Our neighbour has a cat. We didn’t know its name or sex; we just knew it was an adorable half-grown ginger thing who liked our backyard. One day we got to talking and discovered that her owner named her female cat Brian.
The cat the three of us referred to as “it” suddenly, in the minds of both parents, became subject to an unrelenting and unbroken stream of “he” and “him” despite all of us knowing that Brian is a female cat and nobody having used male pronouns to refer to Brian before we knew her sex. Even now, however many months later, neither of my parents refer to Brian with anything other than male-associated pronouns. They seem incapable of making the mental leap that pronouns don’t need to match the gender associated with the name.
It’s a strange kind of cissexism/exorsexism, given that it involves a cat, yet it’s one I endure almost every day: “Brian jumped up on and broke the lettuce box again,” Dad says. “If he weren’t so cute I’d kill him for crushing my lettuces.”
Me, pedantically and desperately: “She is cute, isn’t she?”
“He needs to stay off my lettuce box, though!”
Maybe it’s because Brian is a cat that they feel no need to check themselves.
But I look at parents who can’t remember my name and can’t remember the appropriate pronouns to use for a cat, and I feel strangled.
I have told them that I don’t identify as female, that I’m not feminine. I’ve given Mum copies of my books with a bio, plain, that refers to me as genderless. Short of having a conversation where I ask them to honour my pronouns only to watch them nod, forget and rage at me with every subsequent refusal to try, I don’t know what to do. How can I? My psychologist knows my genderlessness and my pronouns, even why I feel the way I do about gender, but she can’t stop calling me “she”. Teachers have told me flat out it’s too hard or too much; those who acknowledge and try never seem to make it from the abstract knowledge that I use they to actually using it in conversational reference to me. My former boss, who knew that I consider myself trans and spoke about it with me, always used “she” as though I’m nothing more than my gender designated at birth. (Worse, once he found my legal name, he’d use it in reference to me despite the fact I have never once used it to describe myself – something I don’t understand, something that still wounds me more than the ableism I experienced there.) I’ve been daring to tell the new doctors, psychologists and physiotherapists at the pain management clinic that I am both autistic and I have no connection with gender, and most of the time my variance from gender is treated as an aspect of autism, as though I’m a cis girl or woman who just doesn’t connect with femininity because autism, not that my genderlessness is a thing that is likely influenced by autism to varying degrees but should also be a valid, unquestioned identity in its own right.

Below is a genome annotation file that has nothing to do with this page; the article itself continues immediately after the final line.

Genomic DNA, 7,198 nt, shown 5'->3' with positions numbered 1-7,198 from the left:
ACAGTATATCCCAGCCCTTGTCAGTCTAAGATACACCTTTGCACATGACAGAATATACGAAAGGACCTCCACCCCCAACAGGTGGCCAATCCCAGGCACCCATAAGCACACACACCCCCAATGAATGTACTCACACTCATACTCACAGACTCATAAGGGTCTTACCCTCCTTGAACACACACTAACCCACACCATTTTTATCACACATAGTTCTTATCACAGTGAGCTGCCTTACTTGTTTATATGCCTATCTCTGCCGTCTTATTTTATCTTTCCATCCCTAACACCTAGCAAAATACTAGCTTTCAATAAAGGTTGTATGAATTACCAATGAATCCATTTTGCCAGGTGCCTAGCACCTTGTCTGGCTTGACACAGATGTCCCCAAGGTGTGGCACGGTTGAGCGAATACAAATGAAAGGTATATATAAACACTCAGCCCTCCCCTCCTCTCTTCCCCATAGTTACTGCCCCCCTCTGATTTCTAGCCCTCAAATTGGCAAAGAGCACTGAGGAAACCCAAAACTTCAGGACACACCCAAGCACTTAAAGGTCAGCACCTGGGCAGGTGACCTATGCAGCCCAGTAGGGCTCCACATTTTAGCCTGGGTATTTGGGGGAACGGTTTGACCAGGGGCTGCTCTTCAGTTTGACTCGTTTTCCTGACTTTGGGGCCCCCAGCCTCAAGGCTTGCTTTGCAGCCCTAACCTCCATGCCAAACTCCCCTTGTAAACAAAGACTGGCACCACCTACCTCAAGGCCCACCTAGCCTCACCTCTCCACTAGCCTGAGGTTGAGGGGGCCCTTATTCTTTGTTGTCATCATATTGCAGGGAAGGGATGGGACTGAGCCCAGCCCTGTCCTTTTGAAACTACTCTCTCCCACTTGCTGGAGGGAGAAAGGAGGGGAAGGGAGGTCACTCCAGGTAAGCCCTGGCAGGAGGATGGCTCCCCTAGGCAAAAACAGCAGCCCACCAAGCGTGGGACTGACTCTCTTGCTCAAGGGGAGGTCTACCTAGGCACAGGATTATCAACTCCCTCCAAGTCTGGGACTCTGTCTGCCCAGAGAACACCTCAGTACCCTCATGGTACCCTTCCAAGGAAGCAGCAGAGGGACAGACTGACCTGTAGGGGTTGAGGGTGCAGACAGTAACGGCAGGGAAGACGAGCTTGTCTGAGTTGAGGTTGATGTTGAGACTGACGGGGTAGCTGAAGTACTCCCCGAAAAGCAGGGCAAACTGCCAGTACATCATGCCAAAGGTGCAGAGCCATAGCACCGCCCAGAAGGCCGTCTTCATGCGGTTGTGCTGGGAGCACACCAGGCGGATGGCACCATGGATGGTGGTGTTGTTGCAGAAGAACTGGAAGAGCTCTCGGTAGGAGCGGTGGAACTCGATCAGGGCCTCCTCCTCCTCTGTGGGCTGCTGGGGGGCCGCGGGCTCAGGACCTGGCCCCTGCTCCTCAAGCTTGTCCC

How do I not feel strangled, restricted, silenced? I am forcibly and repeatedly shoved into a box. I am silenced by the effect of such repeated shovings. Those words have left layers upon layers of scar tissue, scar tissue that binds my throat and brain, scar tissue that makes it easier to stand there and smile while I am, over and over, rendered unreal in the dialogue of those around me. Those words have taught me the habit of my own silence in the face of violence.
The worst part isn’t that I can endure a night with my mother and a friend and flinch every time Mum refers to us as “girls” or me as “she”.